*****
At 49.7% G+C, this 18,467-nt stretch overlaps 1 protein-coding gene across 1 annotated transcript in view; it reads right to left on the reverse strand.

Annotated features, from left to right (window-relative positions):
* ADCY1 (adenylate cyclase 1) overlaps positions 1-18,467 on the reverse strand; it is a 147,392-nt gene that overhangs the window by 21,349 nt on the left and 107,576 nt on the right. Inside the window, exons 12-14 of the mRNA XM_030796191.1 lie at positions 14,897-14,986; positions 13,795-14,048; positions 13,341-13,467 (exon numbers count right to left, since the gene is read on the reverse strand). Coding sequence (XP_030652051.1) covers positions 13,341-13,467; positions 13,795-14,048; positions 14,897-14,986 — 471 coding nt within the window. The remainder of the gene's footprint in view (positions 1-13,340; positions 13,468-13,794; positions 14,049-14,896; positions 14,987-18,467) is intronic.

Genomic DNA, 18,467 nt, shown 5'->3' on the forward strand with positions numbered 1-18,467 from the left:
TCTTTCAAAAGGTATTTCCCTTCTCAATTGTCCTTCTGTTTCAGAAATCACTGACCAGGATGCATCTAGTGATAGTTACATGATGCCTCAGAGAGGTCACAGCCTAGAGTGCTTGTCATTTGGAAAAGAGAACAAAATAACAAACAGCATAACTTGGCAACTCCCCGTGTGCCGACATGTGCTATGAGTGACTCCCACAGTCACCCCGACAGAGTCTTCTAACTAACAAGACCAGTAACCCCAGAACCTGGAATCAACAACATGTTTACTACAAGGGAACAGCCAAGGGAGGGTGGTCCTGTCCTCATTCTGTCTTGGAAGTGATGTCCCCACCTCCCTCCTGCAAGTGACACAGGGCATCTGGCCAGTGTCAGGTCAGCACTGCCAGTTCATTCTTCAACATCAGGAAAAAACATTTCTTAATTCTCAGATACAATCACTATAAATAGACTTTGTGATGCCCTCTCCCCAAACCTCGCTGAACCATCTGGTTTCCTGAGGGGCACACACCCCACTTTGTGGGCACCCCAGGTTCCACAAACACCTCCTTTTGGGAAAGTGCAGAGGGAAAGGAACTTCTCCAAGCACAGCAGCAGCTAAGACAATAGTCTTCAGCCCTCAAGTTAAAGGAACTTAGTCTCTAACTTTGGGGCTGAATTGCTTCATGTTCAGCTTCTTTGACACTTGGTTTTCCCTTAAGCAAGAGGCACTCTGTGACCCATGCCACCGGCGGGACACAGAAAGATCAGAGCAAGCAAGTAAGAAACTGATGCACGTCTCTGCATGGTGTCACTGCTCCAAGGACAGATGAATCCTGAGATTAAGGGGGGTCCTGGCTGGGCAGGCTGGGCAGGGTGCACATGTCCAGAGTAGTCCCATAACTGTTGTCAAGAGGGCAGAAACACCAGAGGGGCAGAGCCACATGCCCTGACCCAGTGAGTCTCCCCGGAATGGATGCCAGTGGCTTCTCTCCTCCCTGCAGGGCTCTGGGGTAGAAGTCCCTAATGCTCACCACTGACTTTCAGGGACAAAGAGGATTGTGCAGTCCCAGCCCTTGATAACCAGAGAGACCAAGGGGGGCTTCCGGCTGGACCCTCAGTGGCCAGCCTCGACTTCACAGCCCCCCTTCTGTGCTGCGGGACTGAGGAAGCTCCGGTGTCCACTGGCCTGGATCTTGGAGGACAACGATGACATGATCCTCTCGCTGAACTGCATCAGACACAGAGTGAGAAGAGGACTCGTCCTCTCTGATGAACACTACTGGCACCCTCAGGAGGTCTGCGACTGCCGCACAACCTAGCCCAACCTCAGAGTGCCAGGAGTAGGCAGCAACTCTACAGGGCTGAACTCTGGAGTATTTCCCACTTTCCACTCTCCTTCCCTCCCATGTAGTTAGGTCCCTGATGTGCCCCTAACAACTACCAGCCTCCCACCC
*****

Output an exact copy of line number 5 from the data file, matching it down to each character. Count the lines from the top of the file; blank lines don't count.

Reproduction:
TCTTTCAAAAGGTATTTCCCTTCTCAATTGTCCTTCTGTTTCAGAAATCACTGACCAGGATGCATCTAGTGATAGTTACATGATGCCTCAGAGAGGTCACAGCCTAGAGTGCTTGTCATTTGGAAAAGAGAACAAAATAACAAACAGCATAACTTGGCAACTCCCCGTGTGCCGACATGTGCTATGAGTGACTCCCACAGTCACCCCGACAGAGTCTTCTAACTAACAAGACCAGTAACCCCAGAACCTGGAATCAACAACATGTTTACTACAAGGGAACAGCCAAGGGAGGGTGGTCCTGTCCTCATTCTGTCTTGGAAGTGATGTCCCCACCTCCCTCCTGCAAGTGACACAGGGCATCTGGCCAGTGTCAGGTCAGCACTGCCAGTTCATTCTTCAACATCAGGAAAAAACATTTCTTAATTCTCAGATACAATCACTATAAATAGACTTTGTGATGCCCTCTCCCCAAACCTCGCTGAACCATCTGGTTTCCTGAGGGGCACACACCCCACTTTGTGGGCACCCCAGGTTCCACAAACACCTCCTTTTGGGAAAGTGCAGAGGGAAAGGAACTTCTCCAAGCACAGCAGCAGCTAAGACAATAGTCTTCAGCCCTCAAGTTAAAGGAACTTAGTCTCTAACTTTGGGGCTGAATTGCTTCATGTTCAGCTTCTTTGACACTTGGTTTTCCCTTAAGCAAGAGGCACTCTGTGACCCATGCCACCGGCGGGACACAGAAAGATCAGAGCAAGCAAGTAAGAAACTGATGCACGTCTCTGCATGGTGTCACTGCTCCAAGGACAGATGAATCCTGAGATTAAGGGGGGTCCTGGCTGGGCAGGCTGGGCAGGGTGCACATGTCCAGAGTAGTCCCATAACTGTTGTCAAGAGGGCAGAAACACCAGAGGGGCAGAGCCACATGCCCTGACCCAGTGAGTCTCCCCGGAATGGATGCCAGTGGCTTCTCTCCTCCCTGCAGGGCTCTGGGGTAGAAGTCCCTAATGCTCACCACTGACTTTCAGGGACAAAGAGGATTGTGCAGTCCCAGCCCTTGATAACCAGAGAGACCAAGGGGGGCTTCCGGCTGGACCCTCAGTGGCCAGCCTCGACTTCACAGCCCCCCTTCTGTGCTGCGGGACTGAGGAAGCTCCGGTGTCCACTGGCCTGGATCTTGGAGGACAACGATGACATGATCCTCTCGCTGAACTGCATCAGACACAGAGTGAGAAGAGGACTCGTCCTCTCTGATGAACACTACTGGCACCCTCAGGAGGTCTGCGACTGCCGCACAACCTAGCCCAACCTCAGAGTGCCAGGAGTAGGCAGCAACTCTACAGGGCTGAACTCTGGAGTATTTCCCACTTTCCACTCTCCTTCCCTCCCATGTAGTTAGGTCCCTGATGTGCCCCTAACAACTACCAGCCTCCCACCC